The Worst Countries for Gender Equality
Yemen was at the bottom of the ranking in 2006, and it’s at the bottom in 2018 as well. The country’s overall gender pay gap is 50%, compared to a global average of 68%.
When it comes to managerial positions, the gap between men and women is over 90%. As for women’s representation in political positions, with no women in parliament, the gap is over 97%. Also, the country ranks last out of 149 countries in labor force participation. Just over 6% of working age women are in the labor force, compared to 71%. There are no non-discrimination laws or laws mandating equal pay.
Pakistan, the sixth most populous country in the world, has an overall gender pay gap of approximately 55%. There is some good news, however. The country made progress in 2018 in wage equality, and educational attainment.
The country doesn’t have laws requiring companies to hire women or pay them the same as men. In terms of wage equality for similar work, Pakistan ranked 106th out of 149 countries. Women are estimated to earn just 20 cents for every dollar men make.
Iraq is included in the Global Gender Gap Report for the first time, but gender inequality has been a problem there for years and there are signs it is only getting worse, according to a report from the United Nations Assistance Mission for Iraq.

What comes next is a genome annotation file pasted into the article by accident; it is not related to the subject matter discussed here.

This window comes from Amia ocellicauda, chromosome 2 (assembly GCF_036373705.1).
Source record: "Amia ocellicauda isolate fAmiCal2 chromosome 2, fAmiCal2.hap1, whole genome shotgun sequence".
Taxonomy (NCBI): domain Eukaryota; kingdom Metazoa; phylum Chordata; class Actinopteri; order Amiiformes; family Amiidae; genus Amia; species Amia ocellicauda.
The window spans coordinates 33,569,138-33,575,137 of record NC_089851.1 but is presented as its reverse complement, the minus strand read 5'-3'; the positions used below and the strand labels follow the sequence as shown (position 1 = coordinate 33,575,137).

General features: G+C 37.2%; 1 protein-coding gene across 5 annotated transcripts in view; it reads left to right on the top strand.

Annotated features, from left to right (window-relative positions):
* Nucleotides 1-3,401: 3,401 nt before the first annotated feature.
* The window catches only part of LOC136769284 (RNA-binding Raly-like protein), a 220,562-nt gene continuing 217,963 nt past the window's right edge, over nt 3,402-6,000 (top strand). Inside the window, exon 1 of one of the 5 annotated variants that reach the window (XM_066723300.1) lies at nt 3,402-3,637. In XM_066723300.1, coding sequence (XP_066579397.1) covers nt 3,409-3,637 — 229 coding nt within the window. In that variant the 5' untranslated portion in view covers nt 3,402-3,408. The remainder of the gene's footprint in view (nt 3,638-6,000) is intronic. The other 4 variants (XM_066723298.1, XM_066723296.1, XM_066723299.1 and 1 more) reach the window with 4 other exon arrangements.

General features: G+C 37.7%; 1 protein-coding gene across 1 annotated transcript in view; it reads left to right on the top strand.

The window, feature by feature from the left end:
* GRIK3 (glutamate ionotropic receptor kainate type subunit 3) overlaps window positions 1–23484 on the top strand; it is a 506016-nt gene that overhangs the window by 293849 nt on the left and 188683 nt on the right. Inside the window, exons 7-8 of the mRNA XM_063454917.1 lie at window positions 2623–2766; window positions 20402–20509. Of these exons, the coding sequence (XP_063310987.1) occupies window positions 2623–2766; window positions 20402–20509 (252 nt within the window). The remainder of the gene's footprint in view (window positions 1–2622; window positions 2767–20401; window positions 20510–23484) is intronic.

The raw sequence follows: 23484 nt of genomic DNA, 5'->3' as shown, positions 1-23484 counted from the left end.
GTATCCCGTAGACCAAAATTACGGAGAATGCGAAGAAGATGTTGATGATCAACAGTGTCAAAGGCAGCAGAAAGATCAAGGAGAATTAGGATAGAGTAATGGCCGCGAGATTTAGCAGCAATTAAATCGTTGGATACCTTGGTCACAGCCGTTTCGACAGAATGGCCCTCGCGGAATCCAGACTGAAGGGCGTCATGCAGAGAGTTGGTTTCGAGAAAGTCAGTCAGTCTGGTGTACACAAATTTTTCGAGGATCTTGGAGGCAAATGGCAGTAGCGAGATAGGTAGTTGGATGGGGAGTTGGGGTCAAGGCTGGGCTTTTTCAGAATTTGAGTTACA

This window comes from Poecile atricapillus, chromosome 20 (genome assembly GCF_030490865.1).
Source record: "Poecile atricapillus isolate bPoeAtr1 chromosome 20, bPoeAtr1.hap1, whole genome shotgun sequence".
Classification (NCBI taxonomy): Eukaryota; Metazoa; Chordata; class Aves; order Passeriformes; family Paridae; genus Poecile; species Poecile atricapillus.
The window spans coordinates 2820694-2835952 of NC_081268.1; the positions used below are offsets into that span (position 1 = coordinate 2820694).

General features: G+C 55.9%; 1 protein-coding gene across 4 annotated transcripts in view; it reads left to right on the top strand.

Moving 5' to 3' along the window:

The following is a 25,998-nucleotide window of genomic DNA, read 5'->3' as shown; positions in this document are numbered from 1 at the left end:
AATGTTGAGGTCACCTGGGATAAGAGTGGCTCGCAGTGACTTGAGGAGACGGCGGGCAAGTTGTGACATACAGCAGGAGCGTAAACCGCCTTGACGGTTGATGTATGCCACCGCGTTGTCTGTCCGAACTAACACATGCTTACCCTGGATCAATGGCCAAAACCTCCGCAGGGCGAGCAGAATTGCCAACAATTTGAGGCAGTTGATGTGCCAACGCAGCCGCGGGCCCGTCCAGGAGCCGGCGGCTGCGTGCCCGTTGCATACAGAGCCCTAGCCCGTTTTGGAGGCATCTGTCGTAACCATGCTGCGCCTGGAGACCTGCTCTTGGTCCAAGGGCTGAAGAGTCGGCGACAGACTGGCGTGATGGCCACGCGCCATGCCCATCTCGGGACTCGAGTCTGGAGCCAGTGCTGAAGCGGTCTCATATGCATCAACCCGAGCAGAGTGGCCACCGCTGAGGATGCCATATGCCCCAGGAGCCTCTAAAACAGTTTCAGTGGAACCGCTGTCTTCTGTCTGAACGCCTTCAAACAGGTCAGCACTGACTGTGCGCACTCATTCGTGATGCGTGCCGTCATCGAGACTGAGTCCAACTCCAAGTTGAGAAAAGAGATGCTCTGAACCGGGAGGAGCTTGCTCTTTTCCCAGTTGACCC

There have been pledges to empower women and increase their political participation, but only 10% of ministerial positions are held by women and only 21% of legislators, senior officials, and managers are women. Daughters still don’t have the right to inheritance.
Syria is one of several countries where honor killings are deeply rooted in society. The civil war that started in 2011 has made the situation even worse for women and gender-based violence is prevalent.
In addition, women in Arab countries face high barriers to entering the labor market and are more likely to be unemployed than men. In Syria, more than a third of women are unemployed, compared to just a tenth of men.
Chad has not improved much since 2006 when it ranked 113 out of 114 countries in gender equality. Twelve years later, it’s still near the bottom — out of 149 countries. It ranks last in the educational attainment subindex. About a third of girls are out of school, compared to a 10th of boys.
Despite existing laws for hiring women and paying them the same amount as men, just 65% of working age women participate in the labor force compared to 77% of men, and women make about 62 cents for every dollar men earn.